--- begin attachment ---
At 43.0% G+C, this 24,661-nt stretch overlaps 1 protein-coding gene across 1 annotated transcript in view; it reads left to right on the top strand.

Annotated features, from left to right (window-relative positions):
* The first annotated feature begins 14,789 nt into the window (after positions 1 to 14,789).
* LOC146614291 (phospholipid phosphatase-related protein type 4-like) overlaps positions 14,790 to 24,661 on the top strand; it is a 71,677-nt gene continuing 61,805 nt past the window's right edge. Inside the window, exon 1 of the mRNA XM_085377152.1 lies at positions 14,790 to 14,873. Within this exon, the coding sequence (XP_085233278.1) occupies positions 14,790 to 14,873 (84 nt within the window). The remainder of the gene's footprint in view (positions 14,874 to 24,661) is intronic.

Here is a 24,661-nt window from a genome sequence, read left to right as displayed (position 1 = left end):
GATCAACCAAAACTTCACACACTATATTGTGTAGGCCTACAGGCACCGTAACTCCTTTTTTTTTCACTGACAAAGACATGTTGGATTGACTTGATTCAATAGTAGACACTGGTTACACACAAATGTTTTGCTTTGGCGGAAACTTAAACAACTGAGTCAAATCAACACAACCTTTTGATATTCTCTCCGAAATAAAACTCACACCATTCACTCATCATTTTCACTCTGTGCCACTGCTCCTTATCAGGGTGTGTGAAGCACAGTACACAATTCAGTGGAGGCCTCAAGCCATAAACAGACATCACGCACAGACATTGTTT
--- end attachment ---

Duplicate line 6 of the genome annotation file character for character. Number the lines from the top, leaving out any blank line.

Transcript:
GATCAACCAAAACTTCACACACTATATTGTGTAGGCCTACAGGCACCGTAACTCCTTTTTTTTTCACTGACAAAGACATGTTGGATTGACTTGATTCAATAGTAGACACTGGTTACACACAAATGTTTTGCTTTGGCGGAAACTTAAACAACTGAGTCAAATCAACACAACCTTTTGATATTCTCTCCGAAATAAAACTCACACCATTCACTCATCATTTTCACTCTGTGCCACTGCTCCTTATCAGGGTGTGTGAAGCACAGTACACAATTCAGTGGAGGCCTCAAGCCATAAACAGACATCACGCACAGACATTGTTT